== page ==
St. Benedict, popularly known as the “Father of Western Monasticism,” made a specific Rule for monks to follow in the 6th century. In the rule, he advises his monks to keep their prayers short.

Prayer in an actual sense should therefore be short and pure, unless perhaps it is prolonged under the inspiration of divine grace. However, in community, prayer should always be brief; and whenever the superior gives the signal, all should rise together.

This does not really imply that we must not pray for long periods of time.

St. Benedict furthermore, warned his monks to pray from their hearts and not to pray to gain attention from others. And we must know that God regards our purity of heart and tears of compunction, not our many words.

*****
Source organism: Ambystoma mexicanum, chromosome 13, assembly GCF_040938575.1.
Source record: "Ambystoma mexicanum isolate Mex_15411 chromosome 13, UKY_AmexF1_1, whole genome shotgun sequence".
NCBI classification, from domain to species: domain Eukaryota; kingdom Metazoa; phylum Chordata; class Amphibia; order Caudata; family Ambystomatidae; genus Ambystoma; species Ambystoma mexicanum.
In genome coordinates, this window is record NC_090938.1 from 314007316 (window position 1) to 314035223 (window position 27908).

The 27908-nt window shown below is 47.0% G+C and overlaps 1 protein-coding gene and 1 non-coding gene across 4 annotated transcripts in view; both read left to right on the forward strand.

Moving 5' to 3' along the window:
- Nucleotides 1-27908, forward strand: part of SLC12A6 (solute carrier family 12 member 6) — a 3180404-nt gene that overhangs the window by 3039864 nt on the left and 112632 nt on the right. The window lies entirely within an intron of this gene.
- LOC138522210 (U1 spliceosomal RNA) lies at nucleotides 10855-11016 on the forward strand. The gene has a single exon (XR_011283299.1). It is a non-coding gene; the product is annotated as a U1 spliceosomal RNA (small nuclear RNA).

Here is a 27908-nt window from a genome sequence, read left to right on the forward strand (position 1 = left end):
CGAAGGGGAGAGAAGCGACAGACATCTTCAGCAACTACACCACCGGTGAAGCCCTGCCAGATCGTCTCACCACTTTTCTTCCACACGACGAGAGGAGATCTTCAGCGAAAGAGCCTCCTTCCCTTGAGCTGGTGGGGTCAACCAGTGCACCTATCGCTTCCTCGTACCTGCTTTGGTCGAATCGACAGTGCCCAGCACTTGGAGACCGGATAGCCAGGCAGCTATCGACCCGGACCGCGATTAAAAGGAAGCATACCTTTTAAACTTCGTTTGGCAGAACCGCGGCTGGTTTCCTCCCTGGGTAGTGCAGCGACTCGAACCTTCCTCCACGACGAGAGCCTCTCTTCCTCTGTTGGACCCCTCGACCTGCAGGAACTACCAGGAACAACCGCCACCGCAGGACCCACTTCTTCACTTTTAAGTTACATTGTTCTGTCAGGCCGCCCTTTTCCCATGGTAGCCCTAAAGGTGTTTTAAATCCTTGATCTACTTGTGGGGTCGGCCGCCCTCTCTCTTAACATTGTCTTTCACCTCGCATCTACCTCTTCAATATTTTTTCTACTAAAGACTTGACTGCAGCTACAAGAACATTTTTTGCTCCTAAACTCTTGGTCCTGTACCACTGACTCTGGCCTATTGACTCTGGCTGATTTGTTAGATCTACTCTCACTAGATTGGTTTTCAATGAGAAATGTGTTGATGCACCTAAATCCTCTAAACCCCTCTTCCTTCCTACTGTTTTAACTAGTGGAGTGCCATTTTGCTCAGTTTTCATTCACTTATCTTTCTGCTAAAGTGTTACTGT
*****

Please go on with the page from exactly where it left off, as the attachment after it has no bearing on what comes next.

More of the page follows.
Prolonging prayers does not only applies to prayers said in public, but also in our private prayers said in the comfort of our own home. Prayer should lay it’s focus on length, but on the heart.
God wishes to hear the prayers that come from the deepest recesses of our hearts. And in doing this, we invite God into our lives and allow him to probe our deepest wounds. Because, he is the “Divine Physician,” and he can heal our brokenness only when we reveal our heart to him.

Let’s take the advice of St. Benedict and focus our prayer on authenticity and not too many words.

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